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Phases: The Cycle of Working Out and How to Find Your Balance

Athletes in Motion
Athletes in Motion
May 30, 2017
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When it comes to working out, lifting weights and trying to stay healthy, I believe it's only natural for people to go through phases - and those phases are frequently cyclical. Here is a look at mine.

Phase One: I Had To

When I was in the military, I was required to maintain a certain standard of fitness. When I became an Army Ranger that standard was raised, significantly.Even in the military, I went through phases where I worked out more than other times. I knew that when I had military school coming up or a physical fitness test, I would train hard for it. Afterward, I would become lax with my workout schedule, sometimes not working out all for weeks—sometimes even a month or two.As I got older, the desire to take "breaks" increased. Plus, maintaining a high level of fitness also gets harder as life gets in the way and your body ages. My last tour with the military was Afghanistan; being one of the older guys in a young infantry company, I felt it was very important to achieve a high state of physical fitness. Not only did I feel I had to represent myself well to the soldiers reporting to me, but my life could actually depend on it.

Phase Two: It Helped Me Score

I was in amazing shape when my deployment ended, which was especially good because I had just gone through a divorce while deployed. I knew a fit body would be great for dating. So I kept up a certain level of my workouts to "maintain" my physique and ended up with a cute new wife.

Phase Three: I Deserved a Break

After 26 years of service in the Army, I retired. This was the perfect excuse for me to stop working out. I already got the girl, and now I had time to relax and enjoy life and my children. I also enjoyed food and no longer looked at it as just fuel. After 26 years of punishing my body and living a very regimented physical existence in the military, I believe I deserved a break. Over the next two years, the only training I did was for my "before" photo and I developed quite an impressive “Dadbod.”

Phase Four: I Started to Hate Myself

Then one day it happened. I woke up and hated how I looked and felt. I am rated as 60% disabled and I have a bad back from a parachute injury (it helps when they open on time). I’ve always known that working out would keep my back strong, keep it from going out and keep the pain at bay. So why wasn’t keeping up my workouts? I have always believed that you either give 110% or you give nothing. The part two years of my life were busy because, in addition to enjoying life, I was building a business. I was really busy and I didn't want to invest two hours a day, six days a week to get back into it. I’ve always been very results oriented and the results of my two years of slacking off were anything but acceptable. I was experiencing more pain in more areas and I felt like I was falling apart.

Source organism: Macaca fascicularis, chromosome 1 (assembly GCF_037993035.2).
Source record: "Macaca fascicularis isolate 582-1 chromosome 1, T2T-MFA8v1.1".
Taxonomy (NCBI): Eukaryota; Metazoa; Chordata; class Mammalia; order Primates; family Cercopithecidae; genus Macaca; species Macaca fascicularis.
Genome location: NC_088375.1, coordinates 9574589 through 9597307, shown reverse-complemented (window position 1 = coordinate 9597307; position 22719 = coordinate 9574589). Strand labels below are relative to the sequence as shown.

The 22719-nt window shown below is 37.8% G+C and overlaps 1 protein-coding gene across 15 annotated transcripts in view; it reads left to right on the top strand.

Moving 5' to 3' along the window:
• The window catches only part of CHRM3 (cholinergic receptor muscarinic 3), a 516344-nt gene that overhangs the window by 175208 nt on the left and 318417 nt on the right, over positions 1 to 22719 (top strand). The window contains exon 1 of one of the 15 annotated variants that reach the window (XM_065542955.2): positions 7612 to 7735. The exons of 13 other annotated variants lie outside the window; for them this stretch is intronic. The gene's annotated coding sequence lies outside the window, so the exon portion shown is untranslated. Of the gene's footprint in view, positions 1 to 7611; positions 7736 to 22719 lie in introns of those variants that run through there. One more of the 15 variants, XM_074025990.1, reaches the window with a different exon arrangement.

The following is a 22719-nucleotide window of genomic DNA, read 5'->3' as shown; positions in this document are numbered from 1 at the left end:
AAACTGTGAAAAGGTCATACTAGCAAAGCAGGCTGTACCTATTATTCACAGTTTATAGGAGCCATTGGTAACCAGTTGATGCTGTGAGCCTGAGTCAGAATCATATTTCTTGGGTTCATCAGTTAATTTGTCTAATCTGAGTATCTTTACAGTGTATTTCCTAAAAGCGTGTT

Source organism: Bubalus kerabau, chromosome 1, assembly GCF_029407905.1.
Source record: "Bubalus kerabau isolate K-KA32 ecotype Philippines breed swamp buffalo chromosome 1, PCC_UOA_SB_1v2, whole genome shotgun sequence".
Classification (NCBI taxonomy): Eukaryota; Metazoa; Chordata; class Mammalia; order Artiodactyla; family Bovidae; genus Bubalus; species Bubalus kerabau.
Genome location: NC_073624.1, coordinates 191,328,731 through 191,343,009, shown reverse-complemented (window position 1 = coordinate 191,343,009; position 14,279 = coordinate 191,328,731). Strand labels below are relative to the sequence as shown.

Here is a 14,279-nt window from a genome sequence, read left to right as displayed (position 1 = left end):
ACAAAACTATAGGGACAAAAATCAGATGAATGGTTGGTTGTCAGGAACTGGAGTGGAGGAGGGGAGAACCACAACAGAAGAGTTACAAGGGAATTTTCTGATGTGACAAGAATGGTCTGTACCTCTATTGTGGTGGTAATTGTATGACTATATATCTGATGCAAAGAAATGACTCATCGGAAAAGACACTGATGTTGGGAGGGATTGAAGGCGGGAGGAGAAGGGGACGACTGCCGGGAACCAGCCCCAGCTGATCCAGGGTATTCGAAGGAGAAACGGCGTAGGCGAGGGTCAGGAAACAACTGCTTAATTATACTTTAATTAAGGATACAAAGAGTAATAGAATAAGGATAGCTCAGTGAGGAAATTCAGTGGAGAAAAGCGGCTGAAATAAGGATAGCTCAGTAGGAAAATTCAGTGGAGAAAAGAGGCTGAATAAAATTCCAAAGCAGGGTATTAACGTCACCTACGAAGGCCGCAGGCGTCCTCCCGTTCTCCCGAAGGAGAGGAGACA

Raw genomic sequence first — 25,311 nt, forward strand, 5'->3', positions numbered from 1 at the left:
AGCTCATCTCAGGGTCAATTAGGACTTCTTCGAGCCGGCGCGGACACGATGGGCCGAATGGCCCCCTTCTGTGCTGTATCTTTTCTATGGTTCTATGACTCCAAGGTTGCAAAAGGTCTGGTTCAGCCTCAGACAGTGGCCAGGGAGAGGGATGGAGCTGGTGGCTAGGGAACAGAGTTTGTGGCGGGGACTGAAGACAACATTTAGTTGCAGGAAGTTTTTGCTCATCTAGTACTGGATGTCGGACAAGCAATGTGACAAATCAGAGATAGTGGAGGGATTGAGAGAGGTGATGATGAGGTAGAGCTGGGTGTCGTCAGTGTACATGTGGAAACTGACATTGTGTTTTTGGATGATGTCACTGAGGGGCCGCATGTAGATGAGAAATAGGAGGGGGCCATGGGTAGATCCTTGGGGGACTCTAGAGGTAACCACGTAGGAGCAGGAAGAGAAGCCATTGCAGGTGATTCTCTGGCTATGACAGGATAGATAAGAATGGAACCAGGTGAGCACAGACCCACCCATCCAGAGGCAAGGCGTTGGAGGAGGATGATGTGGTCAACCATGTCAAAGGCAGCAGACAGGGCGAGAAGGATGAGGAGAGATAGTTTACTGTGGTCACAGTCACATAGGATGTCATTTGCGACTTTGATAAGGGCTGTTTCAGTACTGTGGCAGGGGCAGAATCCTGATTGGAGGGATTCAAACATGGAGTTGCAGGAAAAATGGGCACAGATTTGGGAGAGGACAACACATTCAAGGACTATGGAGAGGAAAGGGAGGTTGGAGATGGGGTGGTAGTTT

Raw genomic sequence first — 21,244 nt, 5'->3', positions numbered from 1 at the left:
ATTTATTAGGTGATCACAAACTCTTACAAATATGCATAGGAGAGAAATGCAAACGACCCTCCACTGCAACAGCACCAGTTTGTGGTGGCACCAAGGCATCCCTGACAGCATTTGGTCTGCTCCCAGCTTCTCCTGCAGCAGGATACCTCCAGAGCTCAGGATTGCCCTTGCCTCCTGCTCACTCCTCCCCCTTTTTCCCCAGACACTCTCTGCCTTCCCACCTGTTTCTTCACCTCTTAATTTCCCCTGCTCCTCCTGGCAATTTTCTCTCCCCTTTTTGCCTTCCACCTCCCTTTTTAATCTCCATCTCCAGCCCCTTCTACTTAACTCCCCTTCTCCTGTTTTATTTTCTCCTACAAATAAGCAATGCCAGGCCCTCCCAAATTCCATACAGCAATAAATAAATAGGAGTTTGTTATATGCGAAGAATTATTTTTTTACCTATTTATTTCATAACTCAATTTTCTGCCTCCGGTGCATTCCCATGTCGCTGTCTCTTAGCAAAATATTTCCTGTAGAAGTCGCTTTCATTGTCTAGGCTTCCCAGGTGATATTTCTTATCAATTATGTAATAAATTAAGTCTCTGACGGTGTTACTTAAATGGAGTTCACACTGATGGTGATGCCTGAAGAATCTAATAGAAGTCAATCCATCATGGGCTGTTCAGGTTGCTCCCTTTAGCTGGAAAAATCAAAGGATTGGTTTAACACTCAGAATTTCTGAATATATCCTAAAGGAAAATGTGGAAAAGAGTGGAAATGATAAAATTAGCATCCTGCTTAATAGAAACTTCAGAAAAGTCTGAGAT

Phase Five: I Didn’t Have Another Choice (or back to Phase One—I Had To)

Phase five is basically back to my first phase but with a key difference: This time, I had to for me. Not the Army, not for another person. But just for me. I knew I had to get my health back, but I also had to get my business on track. I founded my company and created products to use while working out. Who would want to buy these products from a guy who was overweight out of shape? The answer is, nobody!I decided I was not only getting my body back, but I started creating different products that I personally wanted to take for getting back into shape. I knew my motivation was in a very low place so I worked with bodybuilding coaches to help me get back to what I consider is "the real me." I also found Facebook groups of like-minded fitness enthusiasts to also help motive me.Over the next 10 months, I was back to giving 110% and went back to one and half hour workouts, six days a week. I had injuries I had to work around, but that's where I really recommend coaches—they are real life savers. Within the first month, I already felt stronger and my back no longer went out just because I sneezed or something ridiculous like that.While I wasn't losing weight, I could tell that I was gaining serious muscle. At the end of 10 months, I had accomplished my mission. It was great; I changed the phase so my workouts were to maintain the level of fitness I had attained

Phase Six: Maintenance

Putting in the work. Nothing to see here. Just an old guy who lifts. . . . #fitness #rangernutrition #gymlife #sportsnutrition #gym #fit #fitfam #health #motivation #getfit #fitnessaddict #tattoo #fittattoo #training #healthyliving #goals #fitinspiration #bodybuilding #aesthetics #flex #instafit

A post shared by Ranger Nutrition (@rangernutrition) on Feb 21, 2017 at 7:11am PST

Now I live in Chicago, and to be honest, getting in a regular workout routine is not easy for me. Location of gyms, business stuff, personal life (actually, insert any excuse here). But only recently have I learned that you can have many phases of working out. It doesn’t have to be 110%. It doesn’t have to be any one phase. It just has to be something that you keep doing. I used to mentally beat myself up for not having the ultimate body you see on the cover of magazines. Now, I understand that as long as I keep myself healthy I am good. As long as I do the work, no matter what the reason, I am good.We all go thru phases in life, so why wouldn’t we also have phases with our workouts? It only makes sense. Just remember that life happens, priorities change and things sometimes get tough. Just don't ever give up completely.

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